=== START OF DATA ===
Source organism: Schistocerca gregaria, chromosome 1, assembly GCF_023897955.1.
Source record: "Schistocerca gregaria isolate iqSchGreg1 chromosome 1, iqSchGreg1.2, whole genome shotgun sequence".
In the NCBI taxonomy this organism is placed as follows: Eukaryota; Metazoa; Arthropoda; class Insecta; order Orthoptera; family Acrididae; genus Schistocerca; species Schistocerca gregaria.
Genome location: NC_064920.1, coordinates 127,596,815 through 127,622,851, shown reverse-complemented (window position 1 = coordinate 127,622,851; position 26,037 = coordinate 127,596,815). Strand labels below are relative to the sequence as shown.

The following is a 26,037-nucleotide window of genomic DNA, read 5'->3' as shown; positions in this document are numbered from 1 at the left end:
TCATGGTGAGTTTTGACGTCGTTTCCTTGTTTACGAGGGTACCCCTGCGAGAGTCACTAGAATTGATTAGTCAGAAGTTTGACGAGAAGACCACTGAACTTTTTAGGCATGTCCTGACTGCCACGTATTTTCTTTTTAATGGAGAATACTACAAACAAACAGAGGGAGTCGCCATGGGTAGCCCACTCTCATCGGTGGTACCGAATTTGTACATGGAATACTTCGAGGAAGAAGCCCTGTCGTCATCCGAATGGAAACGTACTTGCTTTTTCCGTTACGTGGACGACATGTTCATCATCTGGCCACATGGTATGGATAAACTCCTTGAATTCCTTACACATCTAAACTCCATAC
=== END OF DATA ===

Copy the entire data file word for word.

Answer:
Source organism: Schistocerca gregaria, chromosome 1, assembly GCF_023897955.1.
Source record: "Schistocerca gregaria isolate iqSchGreg1 chromosome 1, iqSchGreg1.2, whole genome shotgun sequence".
In the NCBI taxonomy this organism is placed as follows: Eukaryota; Metazoa; Arthropoda; class Insecta; order Orthoptera; family Acrididae; genus Schistocerca; species Schistocerca gregaria.
Genome location: NC_064920.1, coordinates 127,596,815 through 127,622,851, shown reverse-complemented (window position 1 = coordinate 127,622,851; position 26,037 = coordinate 127,596,815). Strand labels below are relative to the sequence as shown.

The following is a 26,037-nucleotide window of genomic DNA, read 5'->3' as shown; positions in this document are numbered from 1 at the left end:
TCATGGTGAGTTTTGACGTCGTTTCCTTGTTTACGAGGGTACCCCTGCGAGAGTCACTAGAATTGATTAGTCAGAAGTTTGACGAGAAGACCACTGAACTTTTTAGGCATGTCCTGACTGCCACGTATTTTCTTTTTAATGGAGAATACTACAAACAAACAGAGGGAGTCGCCATGGGTAGCCCACTCTCATCGGTGGTACCGAATTTGTACATGGAATACTTCGAGGAAGAAGCCCTGTCGTCATCCGAATGGAAACGTACTTGCTTTTTCCGTTACGTGGACGACATGTTCATCATCTGGCCACATGGTATGGATAAACTCCTTGAATTCCTTACACATCTAAACTCCATAC